III.9 Mutations occur with greater frequency in the genomes of males.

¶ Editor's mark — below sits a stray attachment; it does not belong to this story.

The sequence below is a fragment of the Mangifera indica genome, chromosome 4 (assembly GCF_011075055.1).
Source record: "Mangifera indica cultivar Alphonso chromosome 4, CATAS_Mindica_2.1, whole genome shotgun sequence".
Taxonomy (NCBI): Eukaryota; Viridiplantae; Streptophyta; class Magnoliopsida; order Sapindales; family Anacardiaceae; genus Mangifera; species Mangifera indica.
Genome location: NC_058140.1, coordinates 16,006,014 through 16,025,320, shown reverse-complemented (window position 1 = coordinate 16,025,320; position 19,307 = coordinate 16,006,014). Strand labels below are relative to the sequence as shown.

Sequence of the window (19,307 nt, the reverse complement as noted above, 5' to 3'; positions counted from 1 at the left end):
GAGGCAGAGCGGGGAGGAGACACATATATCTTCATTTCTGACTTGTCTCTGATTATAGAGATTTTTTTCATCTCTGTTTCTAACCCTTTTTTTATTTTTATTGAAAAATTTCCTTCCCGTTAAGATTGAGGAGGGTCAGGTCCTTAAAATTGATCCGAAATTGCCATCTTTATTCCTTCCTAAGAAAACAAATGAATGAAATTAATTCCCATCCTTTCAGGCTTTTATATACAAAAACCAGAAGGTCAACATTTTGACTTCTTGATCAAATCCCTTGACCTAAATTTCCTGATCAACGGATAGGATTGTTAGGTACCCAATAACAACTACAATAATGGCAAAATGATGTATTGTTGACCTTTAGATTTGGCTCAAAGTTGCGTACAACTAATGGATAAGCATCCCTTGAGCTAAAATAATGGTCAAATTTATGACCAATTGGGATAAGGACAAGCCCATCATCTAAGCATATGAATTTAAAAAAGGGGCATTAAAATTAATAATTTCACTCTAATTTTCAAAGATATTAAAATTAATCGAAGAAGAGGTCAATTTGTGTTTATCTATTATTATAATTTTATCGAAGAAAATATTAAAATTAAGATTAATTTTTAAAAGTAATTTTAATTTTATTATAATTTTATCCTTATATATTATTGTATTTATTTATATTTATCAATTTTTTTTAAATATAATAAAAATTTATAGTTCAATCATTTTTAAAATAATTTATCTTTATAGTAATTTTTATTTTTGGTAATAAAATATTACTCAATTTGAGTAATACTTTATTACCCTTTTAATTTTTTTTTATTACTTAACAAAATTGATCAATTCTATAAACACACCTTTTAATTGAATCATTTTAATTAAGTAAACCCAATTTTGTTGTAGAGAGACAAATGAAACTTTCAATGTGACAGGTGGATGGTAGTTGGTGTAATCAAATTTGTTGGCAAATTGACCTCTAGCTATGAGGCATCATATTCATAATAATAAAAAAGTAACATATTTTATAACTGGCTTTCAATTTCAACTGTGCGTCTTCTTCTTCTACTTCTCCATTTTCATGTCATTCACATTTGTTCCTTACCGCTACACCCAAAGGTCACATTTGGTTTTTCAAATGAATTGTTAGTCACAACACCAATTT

A number of observations of the representatives of various taxa of organisms with separate male and female sexes have shown that the frequency of mutations that occur in the genomes of males is greater than the frequency of mutations in the genomes of females.This conclusion follows, for example, from comparison of the number of newly formed mutations in the retinoblastoma gene in men and women (Kato et al. 1994).In the relevant studies, all seven observed newly formed mutations in this gene were derived from the father.A number of authors have studied this aspect by comparing the number of substitutions in genes present on autosomes, which occur for 50% of the time of existence of the species in the genomes of males and 50% of the time in the genomes of females, and in genes located on the X-chromosomes, which occur two thirds of the time in the genomes of females, or in genes on Y-chromosomes, which occur throughout their existence only in the genomes of males.It was found by comparison of these frequencies that, in higher primates, including humans, the frequency of mutations in the male genome is approximately six times greater than in female genomes (Shimmin, Chang, & Li 1993).This ratio equals only 2:1 in mice and there is even no difference between males and females in the mutation rate in drosophila (Chang et al. 1994; Drost & Lee 1995).Comparison of these numbers with the ratio of the number of cellular divisions that occur during gametogenesis in males and in females brought most authors to the conclusion that these differences in the frequency of mutations are apparently caused to a considerable degree by the far greater number of cell divisions that occur in many taxa during spermiogenesis than in oogenesis (Drost & Lee 1995).However, it must be admitted that not all authors agree that the difference in the frequency of substitution on autosomes and on X-chromosomes is caused by the greater frequency of mutations in the male genome (Mcvean & Hurst 1997).According to some authors, the lower frequency of mutations (to be more precise, substitutions) in the genes on the X-chromosome could be caused by the greater selection pressure on these genes in male genomes.In contrast to autosomes, they are present here in only a single copy and thus even the recessive mutations can be an object of selection in male genomes.However, it must not be overlooked that, in birds, which are known to have homogamete males (ZZ) and heterogamete females (ZW), a greater frequency of substitution has again been observed on the male Z-chromosome than on the female W-chromosome (Lessells 1997). For another (ultimate) explanation of the higher frequency of mutations in males see also XIV.7.1.